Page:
Hamlets And Claudius Essay Research Paper Of

Hamlets And Claudius Essay, Research Paper

Of all the characters in Shakespeare?s Hamlet I find the role of Claudius to

be the most intriguing and crucial role in this tragedy. Claudius is the most

controversial, the most mysterious and the most talked about character in this

play. Many people look at Claudius and only see a villain, but there are

additional sides to him that are often overlooked. Claudius the father, the

husband, the ruler and the mortal individual. In this play the characters are

not super-human beings. They make mistakes, just as Claudius does, but it goes

to show that they are only human. Claudius, the father is very recognizable in

Scene 2 of Act 1. He states to Hamlet starting at Line 109 “?think of us

as of a father: for let the world take note, you are the most immediate to our

throne, and with no less nobility of love that that which dearest father bears

his son do I impart toward you.” Hamlet is “Our chiefest courtier,

cousin and our son.” (Line 119) Here Claudius is speaking to Hamlet and

saying that he is loved and accepted even since he is not Claudius’ natural son.

Claudius seems to have no trouble speaking to his son Hamlet in front of a

crowd. But when the two men are alone, Claudius is at a loss for words and

cannot figure out what to say, or when to say it. It could be that the King

feels so guilty about murdering King Hamlet that he is unable to speak to Hamlet

in private, for fear of his true self emerging. Along the same lines, Claudius

is also a great and sovereign leader. When young Fortinbras came to demand the

surrender of those lands lost by his father to King Hamlet, Claudius handled the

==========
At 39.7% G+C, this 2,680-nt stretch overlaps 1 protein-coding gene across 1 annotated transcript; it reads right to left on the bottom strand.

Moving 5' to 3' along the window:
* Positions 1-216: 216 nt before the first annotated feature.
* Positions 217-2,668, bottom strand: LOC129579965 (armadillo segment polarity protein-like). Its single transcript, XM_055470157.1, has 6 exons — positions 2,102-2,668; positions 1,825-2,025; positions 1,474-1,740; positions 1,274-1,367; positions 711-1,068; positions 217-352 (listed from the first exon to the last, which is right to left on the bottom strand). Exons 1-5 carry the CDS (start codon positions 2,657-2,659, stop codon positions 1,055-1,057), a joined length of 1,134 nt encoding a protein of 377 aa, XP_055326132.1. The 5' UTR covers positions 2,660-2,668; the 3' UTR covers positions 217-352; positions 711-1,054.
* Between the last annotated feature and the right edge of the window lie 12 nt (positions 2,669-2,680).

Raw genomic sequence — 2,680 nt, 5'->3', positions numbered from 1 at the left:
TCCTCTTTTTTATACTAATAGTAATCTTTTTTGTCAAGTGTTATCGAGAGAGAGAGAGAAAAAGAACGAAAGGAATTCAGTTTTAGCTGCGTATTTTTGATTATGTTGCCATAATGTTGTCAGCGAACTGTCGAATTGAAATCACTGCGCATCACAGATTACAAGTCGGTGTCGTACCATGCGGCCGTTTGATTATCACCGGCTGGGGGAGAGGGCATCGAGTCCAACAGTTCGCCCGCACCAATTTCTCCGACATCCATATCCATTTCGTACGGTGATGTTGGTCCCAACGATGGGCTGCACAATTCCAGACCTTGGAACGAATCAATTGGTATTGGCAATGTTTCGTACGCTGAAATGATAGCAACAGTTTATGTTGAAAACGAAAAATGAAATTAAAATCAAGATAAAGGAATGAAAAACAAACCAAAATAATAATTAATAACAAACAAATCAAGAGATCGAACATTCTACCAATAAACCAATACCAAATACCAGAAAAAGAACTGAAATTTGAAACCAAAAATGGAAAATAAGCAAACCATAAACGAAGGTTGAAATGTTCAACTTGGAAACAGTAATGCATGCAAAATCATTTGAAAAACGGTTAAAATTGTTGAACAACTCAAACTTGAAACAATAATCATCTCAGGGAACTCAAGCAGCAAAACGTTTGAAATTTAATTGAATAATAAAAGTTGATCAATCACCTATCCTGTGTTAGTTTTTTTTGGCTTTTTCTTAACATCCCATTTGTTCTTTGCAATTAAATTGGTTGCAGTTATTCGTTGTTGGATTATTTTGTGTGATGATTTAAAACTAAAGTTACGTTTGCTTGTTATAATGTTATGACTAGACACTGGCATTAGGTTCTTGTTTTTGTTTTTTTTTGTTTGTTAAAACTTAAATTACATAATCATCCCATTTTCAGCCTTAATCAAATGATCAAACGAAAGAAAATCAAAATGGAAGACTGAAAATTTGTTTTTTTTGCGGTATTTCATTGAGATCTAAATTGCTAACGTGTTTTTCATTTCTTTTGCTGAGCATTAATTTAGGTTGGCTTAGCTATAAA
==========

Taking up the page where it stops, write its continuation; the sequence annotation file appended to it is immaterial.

matter with such ease and grace. He informed Fortinbras that a letter was going

to be sent to the King of Norway telling him “?to suppress his (Fortinbras)

further gait herein.” (1. 2. 30.) Claudius realized that a war at the

beginning of his rule would not look good, especially since there had been the

thought of “incest” going around. He did not want to be blamed for

tainting the Queen?s bed and for destroying the mighty kingdom. Another

interesting thing about Claudius is that in his formal speeches he uses the

plural form of “we” implying that the crown also has a say in official

matters. Claudius, the husband is a little less easy to recognize, but still

just as important. The Queen is identified as “?our sometime sister, now

our queen, th? imperial jointress?” by Claudius (1. 2. 8.) The personal

life of the King and Queen is kept just that; not much is known of them outside

of what Hamlet says. Yet even that can not be taken seriously, for we do not

know the truth behind the matter. Beside what we do not know about the husband

in Claudius, we can be sure that he did treat Gertrude with respect and dignity

or she would not have stayed with him, or even married him in the first place.

The King is also a villain, a murderer, a conspirator and a liar. Claudius,

during Act 3, Scene 3, reveals to the readers that he did murder King Hamlet.

During Claudius? first few lines in Act 1 Scene 2 he says, “The memory be

green, and that it us befitted to bear our hearts in grief and our whole kingdom

to be contracted in one brow of woe?” and this is a bit ironic that he is

speaking of grief, especially since he is not grieving and he was the cause of

all the grief. During all that is going on in the play, we the readers realize

that Claudius is a mortal, human being. He has emotions, he makes mistakes and